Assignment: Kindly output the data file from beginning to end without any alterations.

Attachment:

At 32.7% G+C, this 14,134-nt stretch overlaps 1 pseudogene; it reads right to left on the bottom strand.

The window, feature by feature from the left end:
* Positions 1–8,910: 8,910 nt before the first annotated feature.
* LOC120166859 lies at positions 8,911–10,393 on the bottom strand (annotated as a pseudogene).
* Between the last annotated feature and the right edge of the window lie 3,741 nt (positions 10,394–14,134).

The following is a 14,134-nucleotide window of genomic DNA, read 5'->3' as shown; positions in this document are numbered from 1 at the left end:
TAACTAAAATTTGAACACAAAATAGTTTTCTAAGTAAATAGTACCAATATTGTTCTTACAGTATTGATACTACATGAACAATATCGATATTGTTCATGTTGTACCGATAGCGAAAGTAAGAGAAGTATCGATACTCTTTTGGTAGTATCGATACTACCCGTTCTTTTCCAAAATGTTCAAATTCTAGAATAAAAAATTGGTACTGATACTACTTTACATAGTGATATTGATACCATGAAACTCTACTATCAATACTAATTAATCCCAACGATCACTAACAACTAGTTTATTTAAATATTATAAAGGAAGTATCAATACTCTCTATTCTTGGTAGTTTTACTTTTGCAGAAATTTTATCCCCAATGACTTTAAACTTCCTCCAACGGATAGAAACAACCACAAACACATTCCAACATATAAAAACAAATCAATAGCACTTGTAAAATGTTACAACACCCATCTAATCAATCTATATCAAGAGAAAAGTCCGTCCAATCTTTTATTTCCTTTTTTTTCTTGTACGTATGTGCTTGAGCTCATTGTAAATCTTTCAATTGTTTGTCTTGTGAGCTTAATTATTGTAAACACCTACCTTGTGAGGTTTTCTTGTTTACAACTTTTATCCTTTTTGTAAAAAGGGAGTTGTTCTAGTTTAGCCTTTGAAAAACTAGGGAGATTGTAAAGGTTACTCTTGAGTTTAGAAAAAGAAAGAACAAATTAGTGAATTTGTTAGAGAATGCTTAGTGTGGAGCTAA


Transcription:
At 32.7% G+C, this 14,134-nt stretch overlaps 1 pseudogene; it reads right to left on the bottom strand.

The window, feature by feature from the left end:
* Positions 1–8,910: 8,910 nt before the first annotated feature.
* LOC120166859 lies at positions 8,911–10,393 on the bottom strand (annotated as a pseudogene).
* Between the last annotated feature and the right edge of the window lie 3,741 nt (positions 10,394–14,134).

The following is a 14,134-nucleotide window of genomic DNA, read 5'->3' as shown; positions in this document are numbered from 1 at the left end:
TAACTAAAATTTGAACACAAAATAGTTTTCTAAGTAAATAGTACCAATATTGTTCTTACAGTATTGATACTACATGAACAATATCGATATTGTTCATGTTGTACCGATAGCGAAAGTAAGAGAAGTATCGATACTCTTTTGGTAGTATCGATACTACCCGTTCTTTTCCAAAATGTTCAAATTCTAGAATAAAAAATTGGTACTGATACTACTTTACATAGTGATATTGATACCATGAAACTCTACTATCAATACTAATTAATCCCAACGATCACTAACAACTAGTTTATTTAAATATTATAAAGGAAGTATCAATACTCTCTATTCTTGGTAGTTTTACTTTTGCAGAAATTTTATCCCCAATGACTTTAAACTTCCTCCAACGGATAGAAACAACCACAAACACATTCCAACATATAAAAACAAATCAATAGCACTTGTAAAATGTTACAACACCCATCTAATCAATCTATATCAAGAGAAAAGTCCGTCCAATCTTTTATTTCCTTTTTTTTCTTGTACGTATGTGCTTGAGCTCATTGTAAATCTTTCAATTGTTTGTCTTGTGAGCTTAATTATTGTAAACACCTACCTTGTGAGGTTTTCTTGTTTACAACTTTTATCCTTTTTGTAAAAAGGGAGTTGTTCTAGTTTAGCCTTTGAAAAACTAGGGAGATTGTAAAGGTTACTCTTGAGTTTAGAAAAAGAAAGAACAAATTAGTGAATTTGTTAGAGAATGCTTAGTGTGGAGCTAA